- Monday, 23 July 2012
A new report from Consumer Focus - Sense and Sustainability - explores how 21st century consumers are likely to use the postal service in the future given the range of communication options available to them.
The report is intended to encourage debate on how the postal service should change to meet the needs of consumers in the digital age, as use of mobile phones and the internet replaces letter writing. In particular it explores the possible implications for the universal postal service obligation.
The research revealed that consumers' habits when communicating for personal and business reasons have changed over recent years and are continuing to change, and that in the future they will use the postal service in a different way.
Consumers are placing a different emphasis on the service, with a shift from sending letters to receiving parcels, which means a greater interest in making deliveries more convenient.
Key findings from the research also showed that:
- residential consumers may be willing to accept a reduced number of postal deliveries during the week
- residential consumers are also prepared to see the removal of the distinction between First and Second Class post as they see little meaningful difference in service quality between the two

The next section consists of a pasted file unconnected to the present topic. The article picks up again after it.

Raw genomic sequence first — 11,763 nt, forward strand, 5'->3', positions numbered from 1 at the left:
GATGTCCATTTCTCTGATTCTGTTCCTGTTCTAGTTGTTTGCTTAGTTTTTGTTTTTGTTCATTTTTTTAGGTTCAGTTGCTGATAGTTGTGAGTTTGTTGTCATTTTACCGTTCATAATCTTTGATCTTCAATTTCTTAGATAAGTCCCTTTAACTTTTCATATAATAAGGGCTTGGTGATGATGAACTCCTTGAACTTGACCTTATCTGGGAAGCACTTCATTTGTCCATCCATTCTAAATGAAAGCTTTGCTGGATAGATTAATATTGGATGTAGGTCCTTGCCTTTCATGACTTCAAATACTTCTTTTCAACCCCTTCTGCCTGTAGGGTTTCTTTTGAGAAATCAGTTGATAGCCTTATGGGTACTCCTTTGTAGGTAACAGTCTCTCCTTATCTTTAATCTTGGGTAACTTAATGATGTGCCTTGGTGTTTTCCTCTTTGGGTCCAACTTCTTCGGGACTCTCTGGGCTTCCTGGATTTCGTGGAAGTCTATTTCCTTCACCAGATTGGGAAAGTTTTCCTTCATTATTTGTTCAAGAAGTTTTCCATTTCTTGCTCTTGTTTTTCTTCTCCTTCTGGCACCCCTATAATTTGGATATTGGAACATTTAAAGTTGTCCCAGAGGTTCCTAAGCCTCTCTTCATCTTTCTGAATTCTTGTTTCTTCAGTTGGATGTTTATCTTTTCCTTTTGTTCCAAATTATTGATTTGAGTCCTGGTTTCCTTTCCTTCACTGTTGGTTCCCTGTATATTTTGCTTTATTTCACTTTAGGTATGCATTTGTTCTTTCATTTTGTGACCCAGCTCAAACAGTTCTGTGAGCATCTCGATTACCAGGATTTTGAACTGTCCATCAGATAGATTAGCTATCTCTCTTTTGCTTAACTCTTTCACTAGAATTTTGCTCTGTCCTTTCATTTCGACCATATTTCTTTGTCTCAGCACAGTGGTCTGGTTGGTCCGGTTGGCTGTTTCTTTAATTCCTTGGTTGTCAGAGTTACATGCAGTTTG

- consumers want several 'paybacks' for a reduction in service frequency
- greater innovation in delivery options for packets and parcels extending the number and range of pick up points to include longer opening hours and more convenient locations
- maintaining the current pricing structure ('one price goes anywhere')
- regulation of reliability and punctuality
- the majority of consumers felt that vulnerable groups, such as low income households, older people or those with disabilities, would be further excluded by wider use of electronic forms of communication and wanted the postal regulator, Ofcom, to be given powers to protect these consumers.
Robert Hammond, Director of Postal Policy said:
'The communications market is changing dramatically and quickly, and post cannot be left behind. Consumers tell us that post will still have a role in their lives in five years' time and the postal service must reflect their changing needs. We know that this will require a difficult debate that potentially involves changes to existing regulation and legislation, but that is all the more important that we begin this discussion now.
'There is a growing tension between the substance of the universal postal service and its sustainability. Consumers should not be obliged to pay a premium for a 'gold-plated' service. But that means that policymakers will need to think long and hard about how to ensure that technological advance and changing markets deliver good value and service to consumers, particularly the most vulnerable.'
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